In 1985, compelled by the memory of her late father, Edward P. Richardson, who had died of cancer one year earlier, Carolyn Aldigé embarked on a mission. She founded the Prevent Cancer Foundation, a 501(c)3 nonprofit, with the hope of sparing others from the pain and suffering caused by cancer. Aldigé believed firmly that an emphasis on prevention, not just treatment, could help decrease cancer deaths and incidence rates. Since then, through its research, education and outreach efforts, the Foundation has worked hard to spread the prevention message to the public, spurring groundbreaking research and new ways to reach captive audiences.
In the 1980s, upon starting the Foundation, Aldigé recalls, “Everyone was focused on the ‘magic bullet’ and everyone was focused on finding something that was going to cure cancer. And that’s what people thought was going to be the solution—a cure. Prevention was not in the mainstream. I think the attitude of most people was that cancer was a disease you were either going to get or you weren’t. There wasn’t anything you could do to keep yourself from getting it. The screening technologies were not nearly as good as they are now. We understood that it was a disease caused by genetic mutations, but we didn’t understand nearly as much as we do now about the science of how those mutations lead to cancer.”
Over the years the Foundation has invested millions to support cancer research to better understand the disease, funding many impressive discoveries. Aldigé has met dozens of researchers supported by the Foundation and followed their careers at leading medical institutions. Many researchers have approached Aldigé saying, “You gave me my first grant and here’s what I’ve done.” And some of them are now scientific superstars.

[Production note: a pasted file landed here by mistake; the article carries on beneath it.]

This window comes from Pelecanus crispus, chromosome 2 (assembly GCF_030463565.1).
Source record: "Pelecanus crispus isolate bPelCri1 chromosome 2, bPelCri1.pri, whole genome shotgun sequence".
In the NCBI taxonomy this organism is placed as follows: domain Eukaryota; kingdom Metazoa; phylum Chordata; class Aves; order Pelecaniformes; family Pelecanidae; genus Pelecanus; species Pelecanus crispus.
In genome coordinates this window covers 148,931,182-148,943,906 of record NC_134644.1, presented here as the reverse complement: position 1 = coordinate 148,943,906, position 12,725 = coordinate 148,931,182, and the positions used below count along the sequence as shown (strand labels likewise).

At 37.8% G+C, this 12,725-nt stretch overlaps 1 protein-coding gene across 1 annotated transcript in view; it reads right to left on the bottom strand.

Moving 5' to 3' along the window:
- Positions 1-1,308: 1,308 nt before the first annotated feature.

The climate within the cancer world has changed dramatically in recent years. In 2007, cancer deaths declined for the second straight year, with many experts crediting wider screening efforts for major cancers, such as colon, prostate and breast, as well as fewer smokers and better treatments. In addition, Americans are surviving cancer longer, as the five-year survival rate has risen from 53 percent to 66 percent, according to recent data.
This news is encouraging to Aldigé, a much sought-after speaker who travels around the world delivering messages of prevention that are increasingly popular in the public and in the media. “Cancer is a disease that can be prevented and there are many actions you can take to reduce your individual risk of developing cancer,” she says.
Even though almost one-half of all men and one-third of all women in the United States are at risk for developing cancer within their lifetime, preventive methods–including early detection, screening, a healthy diet and an exercise regimen–can make a difference. Coupled with improving technology and research, the Foundation is optimistic that cancer trends will continue to improve.
Aldigé encourages everyone to be aware of their health and follow simple guidelines that can help detect cancer in early stages. “The actions you take to prevent cancer can prevent a whole host of chronic diseases, not just one.”
Our Foundation’s future work will certainly help ensure that Carolyn Aldigé’s vision will have a long-lasting impact on cancer prevention for years to come.